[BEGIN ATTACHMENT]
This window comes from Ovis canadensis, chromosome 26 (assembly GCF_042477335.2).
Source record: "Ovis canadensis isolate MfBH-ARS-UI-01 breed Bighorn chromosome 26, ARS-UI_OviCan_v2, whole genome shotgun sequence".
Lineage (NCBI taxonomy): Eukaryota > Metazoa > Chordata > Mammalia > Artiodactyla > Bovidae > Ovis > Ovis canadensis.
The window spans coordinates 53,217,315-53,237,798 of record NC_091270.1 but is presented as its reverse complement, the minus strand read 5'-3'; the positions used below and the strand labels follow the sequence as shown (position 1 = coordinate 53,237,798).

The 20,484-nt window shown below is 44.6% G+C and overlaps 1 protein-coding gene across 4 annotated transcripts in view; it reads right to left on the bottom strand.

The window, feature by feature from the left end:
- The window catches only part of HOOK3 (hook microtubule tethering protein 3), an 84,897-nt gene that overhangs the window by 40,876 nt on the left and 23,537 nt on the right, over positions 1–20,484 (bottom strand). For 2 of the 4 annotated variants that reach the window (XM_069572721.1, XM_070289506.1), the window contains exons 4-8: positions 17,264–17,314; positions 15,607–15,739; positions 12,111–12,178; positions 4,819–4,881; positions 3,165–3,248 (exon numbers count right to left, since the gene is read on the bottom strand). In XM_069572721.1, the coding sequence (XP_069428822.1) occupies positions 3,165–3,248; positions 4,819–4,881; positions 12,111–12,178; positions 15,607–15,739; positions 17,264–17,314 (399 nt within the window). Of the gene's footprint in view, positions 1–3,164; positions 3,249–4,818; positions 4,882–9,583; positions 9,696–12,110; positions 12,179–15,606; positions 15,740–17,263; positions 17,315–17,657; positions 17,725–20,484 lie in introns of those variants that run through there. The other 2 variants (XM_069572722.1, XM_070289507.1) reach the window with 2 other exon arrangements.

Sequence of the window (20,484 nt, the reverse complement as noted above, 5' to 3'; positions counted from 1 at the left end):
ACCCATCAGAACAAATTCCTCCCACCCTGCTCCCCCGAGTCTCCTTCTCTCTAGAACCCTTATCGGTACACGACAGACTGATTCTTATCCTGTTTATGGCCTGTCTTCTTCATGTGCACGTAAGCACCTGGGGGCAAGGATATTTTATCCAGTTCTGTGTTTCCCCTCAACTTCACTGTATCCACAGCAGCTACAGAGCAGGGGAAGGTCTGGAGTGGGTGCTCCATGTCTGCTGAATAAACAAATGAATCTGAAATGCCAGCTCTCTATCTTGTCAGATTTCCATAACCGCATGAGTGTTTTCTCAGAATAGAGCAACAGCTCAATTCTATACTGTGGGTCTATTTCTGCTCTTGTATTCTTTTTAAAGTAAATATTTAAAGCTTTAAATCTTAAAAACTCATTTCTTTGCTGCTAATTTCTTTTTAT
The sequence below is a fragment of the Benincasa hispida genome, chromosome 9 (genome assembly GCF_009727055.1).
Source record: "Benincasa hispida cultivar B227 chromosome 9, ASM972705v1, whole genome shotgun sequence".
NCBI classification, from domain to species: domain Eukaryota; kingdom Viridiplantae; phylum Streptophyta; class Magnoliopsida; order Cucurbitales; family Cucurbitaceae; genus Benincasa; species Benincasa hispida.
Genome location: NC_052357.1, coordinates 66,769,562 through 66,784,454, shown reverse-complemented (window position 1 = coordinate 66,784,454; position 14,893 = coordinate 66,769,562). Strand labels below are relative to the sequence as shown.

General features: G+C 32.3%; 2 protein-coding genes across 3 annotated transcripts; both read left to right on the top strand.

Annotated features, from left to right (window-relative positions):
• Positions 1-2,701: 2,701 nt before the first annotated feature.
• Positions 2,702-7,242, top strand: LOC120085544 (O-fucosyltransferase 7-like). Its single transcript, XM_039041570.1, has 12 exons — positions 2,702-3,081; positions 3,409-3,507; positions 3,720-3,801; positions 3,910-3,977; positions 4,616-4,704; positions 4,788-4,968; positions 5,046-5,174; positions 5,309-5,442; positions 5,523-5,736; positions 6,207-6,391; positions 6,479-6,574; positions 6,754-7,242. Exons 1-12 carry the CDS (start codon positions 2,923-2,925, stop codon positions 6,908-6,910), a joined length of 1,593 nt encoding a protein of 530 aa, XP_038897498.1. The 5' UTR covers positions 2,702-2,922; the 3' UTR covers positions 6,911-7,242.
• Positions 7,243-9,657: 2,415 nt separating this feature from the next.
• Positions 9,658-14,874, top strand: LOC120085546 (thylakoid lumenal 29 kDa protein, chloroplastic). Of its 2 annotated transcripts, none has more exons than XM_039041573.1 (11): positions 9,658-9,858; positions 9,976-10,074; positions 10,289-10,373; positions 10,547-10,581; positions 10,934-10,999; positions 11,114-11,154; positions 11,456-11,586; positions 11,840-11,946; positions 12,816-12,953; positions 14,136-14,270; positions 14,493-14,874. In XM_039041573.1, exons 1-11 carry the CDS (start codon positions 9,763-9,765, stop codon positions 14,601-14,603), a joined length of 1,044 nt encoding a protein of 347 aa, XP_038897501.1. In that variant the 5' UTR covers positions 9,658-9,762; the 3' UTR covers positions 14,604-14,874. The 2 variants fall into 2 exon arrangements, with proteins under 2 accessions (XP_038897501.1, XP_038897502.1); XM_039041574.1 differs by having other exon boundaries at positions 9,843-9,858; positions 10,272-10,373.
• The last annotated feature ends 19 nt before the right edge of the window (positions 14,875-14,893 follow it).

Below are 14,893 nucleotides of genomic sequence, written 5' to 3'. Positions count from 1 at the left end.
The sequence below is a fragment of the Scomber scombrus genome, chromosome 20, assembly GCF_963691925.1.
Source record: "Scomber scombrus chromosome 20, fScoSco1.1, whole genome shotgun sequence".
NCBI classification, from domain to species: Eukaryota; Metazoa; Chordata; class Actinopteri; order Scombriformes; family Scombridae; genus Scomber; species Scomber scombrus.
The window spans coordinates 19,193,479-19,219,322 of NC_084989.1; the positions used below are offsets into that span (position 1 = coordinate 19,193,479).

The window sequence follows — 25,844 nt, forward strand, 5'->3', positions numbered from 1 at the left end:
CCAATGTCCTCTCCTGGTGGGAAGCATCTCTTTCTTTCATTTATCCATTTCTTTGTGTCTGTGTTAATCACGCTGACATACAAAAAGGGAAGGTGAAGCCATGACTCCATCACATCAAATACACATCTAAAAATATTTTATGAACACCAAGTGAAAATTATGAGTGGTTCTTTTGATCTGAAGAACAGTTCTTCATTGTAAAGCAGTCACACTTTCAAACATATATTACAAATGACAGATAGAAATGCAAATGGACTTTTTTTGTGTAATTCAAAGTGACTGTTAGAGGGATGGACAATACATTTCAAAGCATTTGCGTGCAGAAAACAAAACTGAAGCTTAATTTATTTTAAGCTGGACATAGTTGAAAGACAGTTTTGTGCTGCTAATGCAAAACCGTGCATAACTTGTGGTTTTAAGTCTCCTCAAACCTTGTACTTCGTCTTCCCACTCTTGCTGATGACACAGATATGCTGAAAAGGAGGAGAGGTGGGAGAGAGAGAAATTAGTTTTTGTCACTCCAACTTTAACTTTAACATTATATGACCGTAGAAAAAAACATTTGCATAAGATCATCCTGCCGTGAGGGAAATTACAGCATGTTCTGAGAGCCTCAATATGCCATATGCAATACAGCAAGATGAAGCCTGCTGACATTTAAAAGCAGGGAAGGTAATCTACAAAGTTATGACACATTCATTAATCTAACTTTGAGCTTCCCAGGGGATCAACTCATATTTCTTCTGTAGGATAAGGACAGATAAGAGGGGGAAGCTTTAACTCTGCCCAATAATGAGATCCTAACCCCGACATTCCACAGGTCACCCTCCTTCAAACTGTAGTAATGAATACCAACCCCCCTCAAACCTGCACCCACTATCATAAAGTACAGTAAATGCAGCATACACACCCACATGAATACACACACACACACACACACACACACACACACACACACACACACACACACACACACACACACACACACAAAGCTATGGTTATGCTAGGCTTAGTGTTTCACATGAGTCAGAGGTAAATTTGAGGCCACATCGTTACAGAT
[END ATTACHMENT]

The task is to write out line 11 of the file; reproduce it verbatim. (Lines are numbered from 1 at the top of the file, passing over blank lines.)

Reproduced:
Source record: "Benincasa hispida cultivar B227 chromosome 9, ASM972705v1, whole genome shotgun sequence".